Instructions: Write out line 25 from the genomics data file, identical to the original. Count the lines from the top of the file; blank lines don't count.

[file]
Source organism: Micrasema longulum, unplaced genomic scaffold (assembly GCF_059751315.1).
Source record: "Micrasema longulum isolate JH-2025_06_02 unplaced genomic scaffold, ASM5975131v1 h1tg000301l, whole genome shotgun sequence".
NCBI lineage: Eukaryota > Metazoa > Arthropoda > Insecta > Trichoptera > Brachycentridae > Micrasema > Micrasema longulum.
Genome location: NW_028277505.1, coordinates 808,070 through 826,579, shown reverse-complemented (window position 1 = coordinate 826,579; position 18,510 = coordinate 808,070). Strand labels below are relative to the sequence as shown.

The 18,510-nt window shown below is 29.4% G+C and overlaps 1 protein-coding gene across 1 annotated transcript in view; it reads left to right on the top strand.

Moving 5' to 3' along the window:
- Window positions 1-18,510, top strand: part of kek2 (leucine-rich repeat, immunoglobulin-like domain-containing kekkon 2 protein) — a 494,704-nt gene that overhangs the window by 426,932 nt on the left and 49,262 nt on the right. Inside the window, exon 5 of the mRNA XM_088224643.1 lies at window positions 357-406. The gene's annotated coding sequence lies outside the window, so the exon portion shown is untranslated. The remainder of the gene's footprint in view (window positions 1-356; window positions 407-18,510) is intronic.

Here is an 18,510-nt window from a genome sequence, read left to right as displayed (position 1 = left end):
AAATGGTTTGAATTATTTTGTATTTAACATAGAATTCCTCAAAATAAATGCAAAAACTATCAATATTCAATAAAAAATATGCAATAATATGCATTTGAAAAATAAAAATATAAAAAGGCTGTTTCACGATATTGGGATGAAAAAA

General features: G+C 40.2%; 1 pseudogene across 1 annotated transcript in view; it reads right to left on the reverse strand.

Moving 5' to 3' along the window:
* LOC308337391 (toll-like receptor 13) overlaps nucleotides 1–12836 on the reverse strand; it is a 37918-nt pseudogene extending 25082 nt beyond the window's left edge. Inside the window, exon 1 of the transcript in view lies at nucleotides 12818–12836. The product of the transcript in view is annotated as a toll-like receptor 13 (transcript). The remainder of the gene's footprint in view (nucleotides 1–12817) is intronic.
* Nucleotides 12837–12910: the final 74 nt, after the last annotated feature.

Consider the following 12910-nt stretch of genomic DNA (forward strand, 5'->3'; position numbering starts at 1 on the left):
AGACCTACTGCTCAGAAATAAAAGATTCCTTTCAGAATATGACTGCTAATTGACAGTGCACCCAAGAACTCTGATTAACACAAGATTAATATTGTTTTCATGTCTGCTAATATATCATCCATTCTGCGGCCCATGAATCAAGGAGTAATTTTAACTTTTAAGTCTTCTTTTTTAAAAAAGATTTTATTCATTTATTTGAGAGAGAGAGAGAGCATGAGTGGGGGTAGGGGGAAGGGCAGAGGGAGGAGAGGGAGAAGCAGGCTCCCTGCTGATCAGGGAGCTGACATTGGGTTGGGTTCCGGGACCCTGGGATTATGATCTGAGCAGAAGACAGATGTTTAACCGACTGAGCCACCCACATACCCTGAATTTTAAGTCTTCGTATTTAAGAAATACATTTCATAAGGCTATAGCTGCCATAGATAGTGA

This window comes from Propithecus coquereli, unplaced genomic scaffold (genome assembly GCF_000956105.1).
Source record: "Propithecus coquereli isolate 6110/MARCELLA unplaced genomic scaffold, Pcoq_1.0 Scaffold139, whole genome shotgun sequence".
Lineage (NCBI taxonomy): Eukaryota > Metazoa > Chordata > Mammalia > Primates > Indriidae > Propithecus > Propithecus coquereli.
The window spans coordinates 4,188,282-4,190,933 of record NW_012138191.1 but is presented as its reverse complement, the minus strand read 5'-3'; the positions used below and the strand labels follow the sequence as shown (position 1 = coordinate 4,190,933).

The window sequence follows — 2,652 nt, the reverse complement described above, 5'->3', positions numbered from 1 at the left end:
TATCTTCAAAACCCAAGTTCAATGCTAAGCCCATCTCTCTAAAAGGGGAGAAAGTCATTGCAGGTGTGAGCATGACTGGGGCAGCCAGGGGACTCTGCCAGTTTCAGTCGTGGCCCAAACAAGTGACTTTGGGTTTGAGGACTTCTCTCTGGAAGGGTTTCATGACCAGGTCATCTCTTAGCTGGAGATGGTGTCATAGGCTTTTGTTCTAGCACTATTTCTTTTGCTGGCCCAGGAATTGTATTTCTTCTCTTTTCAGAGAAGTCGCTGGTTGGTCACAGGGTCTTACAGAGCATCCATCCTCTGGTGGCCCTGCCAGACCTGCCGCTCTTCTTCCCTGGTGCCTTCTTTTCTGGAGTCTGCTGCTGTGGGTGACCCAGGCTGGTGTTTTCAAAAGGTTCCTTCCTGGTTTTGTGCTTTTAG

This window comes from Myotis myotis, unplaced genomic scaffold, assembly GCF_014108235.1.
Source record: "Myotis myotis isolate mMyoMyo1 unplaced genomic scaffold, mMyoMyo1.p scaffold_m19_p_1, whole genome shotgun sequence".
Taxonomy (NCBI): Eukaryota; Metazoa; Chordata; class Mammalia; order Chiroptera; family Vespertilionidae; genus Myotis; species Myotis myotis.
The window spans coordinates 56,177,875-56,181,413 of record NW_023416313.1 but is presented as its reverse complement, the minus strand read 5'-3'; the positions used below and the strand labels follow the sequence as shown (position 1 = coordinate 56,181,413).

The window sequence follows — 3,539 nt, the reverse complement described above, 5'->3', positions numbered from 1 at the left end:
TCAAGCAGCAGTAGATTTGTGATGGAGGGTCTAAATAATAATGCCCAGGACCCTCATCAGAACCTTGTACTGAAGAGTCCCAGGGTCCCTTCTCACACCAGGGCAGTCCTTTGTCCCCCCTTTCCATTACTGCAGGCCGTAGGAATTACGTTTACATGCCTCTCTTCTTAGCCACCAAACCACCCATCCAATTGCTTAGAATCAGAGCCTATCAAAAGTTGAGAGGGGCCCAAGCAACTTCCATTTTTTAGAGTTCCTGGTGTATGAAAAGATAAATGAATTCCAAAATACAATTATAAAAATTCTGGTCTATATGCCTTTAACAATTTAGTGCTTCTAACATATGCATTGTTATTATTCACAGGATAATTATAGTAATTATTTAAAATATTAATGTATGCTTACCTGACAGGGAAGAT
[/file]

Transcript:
The window spans coordinates 56,177,875-56,181,413 of record NW_023416313.1 but is presented as its reverse complement, the minus strand read 5'-3'; the positions used below and the strand labels follow the sequence as shown (position 1 = coordinate 56,181,413).